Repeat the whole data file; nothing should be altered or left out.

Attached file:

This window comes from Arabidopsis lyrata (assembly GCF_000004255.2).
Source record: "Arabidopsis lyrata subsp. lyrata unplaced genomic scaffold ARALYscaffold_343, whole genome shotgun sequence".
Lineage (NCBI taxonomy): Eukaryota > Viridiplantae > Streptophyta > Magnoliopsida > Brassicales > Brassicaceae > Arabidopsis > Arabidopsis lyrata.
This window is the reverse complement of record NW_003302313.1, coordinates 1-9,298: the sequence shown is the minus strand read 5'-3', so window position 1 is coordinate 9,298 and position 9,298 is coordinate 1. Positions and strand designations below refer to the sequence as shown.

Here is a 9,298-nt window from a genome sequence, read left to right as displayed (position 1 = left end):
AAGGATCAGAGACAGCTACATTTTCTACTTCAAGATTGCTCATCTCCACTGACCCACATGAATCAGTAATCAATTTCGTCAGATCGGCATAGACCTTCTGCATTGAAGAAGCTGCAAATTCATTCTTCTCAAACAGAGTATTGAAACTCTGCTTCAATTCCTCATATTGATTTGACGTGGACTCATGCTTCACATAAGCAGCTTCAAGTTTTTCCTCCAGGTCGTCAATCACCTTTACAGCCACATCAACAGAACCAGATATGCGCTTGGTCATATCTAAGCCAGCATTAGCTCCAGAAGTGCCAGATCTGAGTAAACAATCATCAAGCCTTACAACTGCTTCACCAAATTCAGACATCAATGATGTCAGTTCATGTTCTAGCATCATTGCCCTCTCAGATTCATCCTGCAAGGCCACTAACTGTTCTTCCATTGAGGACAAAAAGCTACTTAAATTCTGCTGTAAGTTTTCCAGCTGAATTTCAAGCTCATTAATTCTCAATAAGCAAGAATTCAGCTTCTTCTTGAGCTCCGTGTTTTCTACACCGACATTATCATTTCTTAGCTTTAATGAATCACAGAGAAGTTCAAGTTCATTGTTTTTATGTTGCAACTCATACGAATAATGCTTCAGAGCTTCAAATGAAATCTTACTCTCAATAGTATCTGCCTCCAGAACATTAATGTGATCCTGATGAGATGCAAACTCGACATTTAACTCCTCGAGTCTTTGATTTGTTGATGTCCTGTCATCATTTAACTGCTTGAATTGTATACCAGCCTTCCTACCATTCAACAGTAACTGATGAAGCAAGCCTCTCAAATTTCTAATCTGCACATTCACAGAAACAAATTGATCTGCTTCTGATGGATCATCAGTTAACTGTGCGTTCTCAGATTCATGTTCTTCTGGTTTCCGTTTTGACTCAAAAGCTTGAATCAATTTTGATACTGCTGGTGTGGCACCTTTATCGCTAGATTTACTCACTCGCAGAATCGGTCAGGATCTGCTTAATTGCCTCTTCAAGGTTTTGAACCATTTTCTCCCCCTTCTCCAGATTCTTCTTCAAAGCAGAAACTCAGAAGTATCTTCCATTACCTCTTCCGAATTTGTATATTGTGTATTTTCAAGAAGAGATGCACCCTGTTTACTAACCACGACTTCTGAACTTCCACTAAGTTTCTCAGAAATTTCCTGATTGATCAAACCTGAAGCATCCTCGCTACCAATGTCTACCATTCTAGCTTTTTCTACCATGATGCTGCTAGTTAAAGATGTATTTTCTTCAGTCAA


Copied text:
This window comes from Arabidopsis lyrata (assembly GCF_000004255.2).
Source record: "Arabidopsis lyrata subsp. lyrata unplaced genomic scaffold ARALYscaffold_343, whole genome shotgun sequence".
Lineage (NCBI taxonomy): Eukaryota > Viridiplantae > Streptophyta > Magnoliopsida > Brassicales > Brassicaceae > Arabidopsis > Arabidopsis lyrata.
This window is the reverse complement of record NW_003302313.1, coordinates 1-9,298: the sequence shown is the minus strand read 5'-3', so window position 1 is coordinate 9,298 and position 9,298 is coordinate 1. Positions and strand designations below refer to the sequence as shown.

Here is a 9,298-nt window from a genome sequence, read left to right as displayed (position 1 = left end):
AAGGATCAGAGACAGCTACATTTTCTACTTCAAGATTGCTCATCTCCACTGACCCACATGAATCAGTAATCAATTTCGTCAGATCGGCATAGACCTTCTGCATTGAAGAAGCTGCAAATTCATTCTTCTCAAACAGAGTATTGAAACTCTGCTTCAATTCCTCATATTGATTTGACGTGGACTCATGCTTCACATAAGCAGCTTCAAGTTTTTCCTCCAGGTCGTCAATCACCTTTACAGCCACATCAACAGAACCAGATATGCGCTTGGTCATATCTAAGCCAGCATTAGCTCCAGAAGTGCCAGATCTGAGTAAACAATCATCAAGCCTTACAACTGCTTCACCAAATTCAGACATCAATGATGTCAGTTCATGTTCTAGCATCATTGCCCTCTCAGATTCATCCTGCAAGGCCACTAACTGTTCTTCCATTGAGGACAAAAAGCTACTTAAATTCTGCTGTAAGTTTTCCAGCTGAATTTCAAGCTCATTAATTCTCAATAAGCAAGAATTCAGCTTCTTCTTGAGCTCCGTGTTTTCTACACCGACATTATCATTTCTTAGCTTTAATGAATCACAGAGAAGTTCAAGTTCATTGTTTTTATGTTGCAACTCATACGAATAATGCTTCAGAGCTTCAAATGAAATCTTACTCTCAATAGTATCTGCCTCCAGAACATTAATGTGATCCTGATGAGATGCAAACTCGACATTTAACTCCTCGAGTCTTTGATTTGTTGATGTCCTGTCATCATTTAACTGCTTGAATTGTATACCAGCCTTCCTACCATTCAACAGTAACTGATGAAGCAAGCCTCTCAAATTTCTAATCTGCACATTCACAGAAACAAATTGATCTGCTTCTGATGGATCATCAGTTAACTGTGCGTTCTCAGATTCATGTTCTTCTGGTTTCCGTTTTGACTCAAAAGCTTGAATCAATTTTGATACTGCTGGTGTGGCACCTTTATCGCTAGATTTACTCACTCGCAGAATCGGTCAGGATCTGCTTAATTGCCTCTTCAAGGTTTTGAACCATTTTCTCCCCCTTCTCCAGATTCTTCTTCAAAGCAGAAACTCAGAAGTATCTTCCATTACCTCTTCCGAATTTGTATATTGTGTATTTTCAAGAAGAGATGCACCCTGTTTACTAACCACGACTTCTGAACTTCCACTAAGTTTCTCAGAAATTTCCTGATTGATCAAACCTGAAGCATCCTCGCTACCAATGTCTACCATTCTAGCTTTTTCTACCATGATGCTGCTAGTTAAAGATGTATTTTCTTCAGTCAA